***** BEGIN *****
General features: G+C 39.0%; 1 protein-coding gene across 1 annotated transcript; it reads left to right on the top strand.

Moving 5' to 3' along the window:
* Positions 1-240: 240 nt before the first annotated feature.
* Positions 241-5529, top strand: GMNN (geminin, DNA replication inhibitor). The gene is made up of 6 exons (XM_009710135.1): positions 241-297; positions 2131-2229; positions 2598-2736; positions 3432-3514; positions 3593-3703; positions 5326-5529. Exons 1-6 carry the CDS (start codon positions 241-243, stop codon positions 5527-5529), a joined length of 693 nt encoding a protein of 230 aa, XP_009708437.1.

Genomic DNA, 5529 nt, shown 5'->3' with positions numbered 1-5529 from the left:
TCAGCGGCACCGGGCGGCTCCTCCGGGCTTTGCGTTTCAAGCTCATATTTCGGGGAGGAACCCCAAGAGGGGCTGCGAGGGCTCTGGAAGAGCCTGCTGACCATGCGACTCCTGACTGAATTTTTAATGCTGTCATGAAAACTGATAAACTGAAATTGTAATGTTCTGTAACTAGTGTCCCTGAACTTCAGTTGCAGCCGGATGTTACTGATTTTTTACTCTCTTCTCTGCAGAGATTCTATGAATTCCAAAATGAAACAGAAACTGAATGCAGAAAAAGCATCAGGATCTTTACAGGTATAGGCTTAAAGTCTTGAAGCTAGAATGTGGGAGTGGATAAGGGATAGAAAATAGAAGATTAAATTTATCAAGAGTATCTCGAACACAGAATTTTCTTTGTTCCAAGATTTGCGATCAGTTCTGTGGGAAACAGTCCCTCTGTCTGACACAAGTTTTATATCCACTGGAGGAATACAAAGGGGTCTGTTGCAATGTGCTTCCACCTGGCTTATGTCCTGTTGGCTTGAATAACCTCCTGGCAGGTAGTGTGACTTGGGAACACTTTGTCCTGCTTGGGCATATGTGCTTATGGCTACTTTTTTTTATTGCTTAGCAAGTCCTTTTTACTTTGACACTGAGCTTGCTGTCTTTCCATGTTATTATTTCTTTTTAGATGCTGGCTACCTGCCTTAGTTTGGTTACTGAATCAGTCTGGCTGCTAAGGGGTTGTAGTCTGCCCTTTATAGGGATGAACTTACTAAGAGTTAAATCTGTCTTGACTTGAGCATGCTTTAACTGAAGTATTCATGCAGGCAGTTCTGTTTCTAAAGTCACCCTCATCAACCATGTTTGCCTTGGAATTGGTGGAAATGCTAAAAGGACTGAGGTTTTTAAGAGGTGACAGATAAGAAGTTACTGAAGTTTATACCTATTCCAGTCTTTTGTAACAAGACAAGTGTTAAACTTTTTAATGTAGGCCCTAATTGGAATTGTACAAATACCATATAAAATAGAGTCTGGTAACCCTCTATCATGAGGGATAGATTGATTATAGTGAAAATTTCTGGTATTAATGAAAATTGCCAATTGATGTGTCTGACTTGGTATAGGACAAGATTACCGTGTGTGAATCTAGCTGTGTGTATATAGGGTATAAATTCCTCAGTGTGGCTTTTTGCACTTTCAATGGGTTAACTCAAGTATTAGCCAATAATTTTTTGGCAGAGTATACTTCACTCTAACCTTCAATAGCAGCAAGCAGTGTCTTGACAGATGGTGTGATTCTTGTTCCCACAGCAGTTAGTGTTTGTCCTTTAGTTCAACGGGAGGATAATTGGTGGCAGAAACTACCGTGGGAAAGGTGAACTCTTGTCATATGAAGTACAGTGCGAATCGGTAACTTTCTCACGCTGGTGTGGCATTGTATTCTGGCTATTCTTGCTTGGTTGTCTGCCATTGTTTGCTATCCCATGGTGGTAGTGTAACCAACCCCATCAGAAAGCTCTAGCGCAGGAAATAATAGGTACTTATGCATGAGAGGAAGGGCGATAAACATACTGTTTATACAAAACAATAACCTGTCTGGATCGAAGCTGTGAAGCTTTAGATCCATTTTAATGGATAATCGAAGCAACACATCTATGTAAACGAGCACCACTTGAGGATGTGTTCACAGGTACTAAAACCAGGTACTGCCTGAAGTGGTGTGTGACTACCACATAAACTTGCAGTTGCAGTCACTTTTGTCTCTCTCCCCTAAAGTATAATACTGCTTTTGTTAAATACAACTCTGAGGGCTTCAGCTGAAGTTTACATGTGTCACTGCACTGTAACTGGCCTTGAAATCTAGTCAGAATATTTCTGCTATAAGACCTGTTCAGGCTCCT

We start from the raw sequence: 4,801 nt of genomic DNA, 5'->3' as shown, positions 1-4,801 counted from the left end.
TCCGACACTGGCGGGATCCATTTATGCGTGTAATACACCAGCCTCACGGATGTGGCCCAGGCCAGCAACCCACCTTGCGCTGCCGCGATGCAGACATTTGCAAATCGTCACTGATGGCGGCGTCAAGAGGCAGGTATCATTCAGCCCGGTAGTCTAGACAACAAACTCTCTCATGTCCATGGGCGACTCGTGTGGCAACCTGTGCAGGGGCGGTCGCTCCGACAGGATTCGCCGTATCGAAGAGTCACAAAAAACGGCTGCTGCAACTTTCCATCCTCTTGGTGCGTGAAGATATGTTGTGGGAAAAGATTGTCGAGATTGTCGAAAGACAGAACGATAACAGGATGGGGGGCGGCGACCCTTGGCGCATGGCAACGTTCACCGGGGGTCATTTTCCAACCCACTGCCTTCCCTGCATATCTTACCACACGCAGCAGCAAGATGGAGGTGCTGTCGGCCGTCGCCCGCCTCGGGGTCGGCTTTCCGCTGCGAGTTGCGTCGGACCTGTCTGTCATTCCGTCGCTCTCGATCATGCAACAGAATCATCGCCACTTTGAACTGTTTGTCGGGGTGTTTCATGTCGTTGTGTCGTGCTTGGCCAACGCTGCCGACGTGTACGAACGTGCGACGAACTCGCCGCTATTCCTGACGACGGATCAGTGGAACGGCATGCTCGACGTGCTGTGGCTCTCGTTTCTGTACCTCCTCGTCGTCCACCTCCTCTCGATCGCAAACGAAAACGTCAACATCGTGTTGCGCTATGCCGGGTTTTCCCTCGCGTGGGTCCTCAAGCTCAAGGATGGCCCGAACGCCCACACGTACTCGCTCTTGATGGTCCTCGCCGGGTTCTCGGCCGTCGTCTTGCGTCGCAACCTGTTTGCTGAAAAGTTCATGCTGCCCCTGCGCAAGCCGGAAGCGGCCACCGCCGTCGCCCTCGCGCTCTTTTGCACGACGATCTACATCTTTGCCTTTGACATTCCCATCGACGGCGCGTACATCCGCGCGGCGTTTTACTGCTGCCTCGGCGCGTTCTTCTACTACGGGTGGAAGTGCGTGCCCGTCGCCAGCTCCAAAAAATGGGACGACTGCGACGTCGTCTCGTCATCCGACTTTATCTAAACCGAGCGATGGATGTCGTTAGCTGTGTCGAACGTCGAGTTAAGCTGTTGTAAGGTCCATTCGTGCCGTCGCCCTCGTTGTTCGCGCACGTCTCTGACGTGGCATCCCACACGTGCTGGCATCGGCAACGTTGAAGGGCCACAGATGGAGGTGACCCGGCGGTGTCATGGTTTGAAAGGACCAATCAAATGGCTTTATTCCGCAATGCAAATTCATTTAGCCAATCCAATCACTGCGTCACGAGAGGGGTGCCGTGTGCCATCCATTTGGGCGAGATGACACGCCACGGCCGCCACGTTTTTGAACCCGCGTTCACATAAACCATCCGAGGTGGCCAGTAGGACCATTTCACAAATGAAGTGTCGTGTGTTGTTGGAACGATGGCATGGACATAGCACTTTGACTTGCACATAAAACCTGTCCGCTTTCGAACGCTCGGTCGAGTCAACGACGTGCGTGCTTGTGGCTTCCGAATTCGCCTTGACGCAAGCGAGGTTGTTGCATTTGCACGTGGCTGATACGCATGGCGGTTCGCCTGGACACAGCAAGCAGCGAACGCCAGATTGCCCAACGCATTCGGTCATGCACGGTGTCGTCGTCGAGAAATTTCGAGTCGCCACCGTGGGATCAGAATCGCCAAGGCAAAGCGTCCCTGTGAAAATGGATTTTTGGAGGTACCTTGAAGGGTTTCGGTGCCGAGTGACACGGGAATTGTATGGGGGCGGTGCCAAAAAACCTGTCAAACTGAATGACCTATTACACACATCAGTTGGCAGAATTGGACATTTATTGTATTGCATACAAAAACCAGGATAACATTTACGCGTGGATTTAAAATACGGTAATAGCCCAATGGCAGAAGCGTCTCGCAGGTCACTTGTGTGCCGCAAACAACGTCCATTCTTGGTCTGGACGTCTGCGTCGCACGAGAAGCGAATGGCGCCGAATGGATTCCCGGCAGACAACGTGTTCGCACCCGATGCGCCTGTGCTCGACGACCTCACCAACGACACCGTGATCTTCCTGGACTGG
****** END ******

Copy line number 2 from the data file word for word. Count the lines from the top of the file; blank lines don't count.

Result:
Moving 5' to 3' along the window: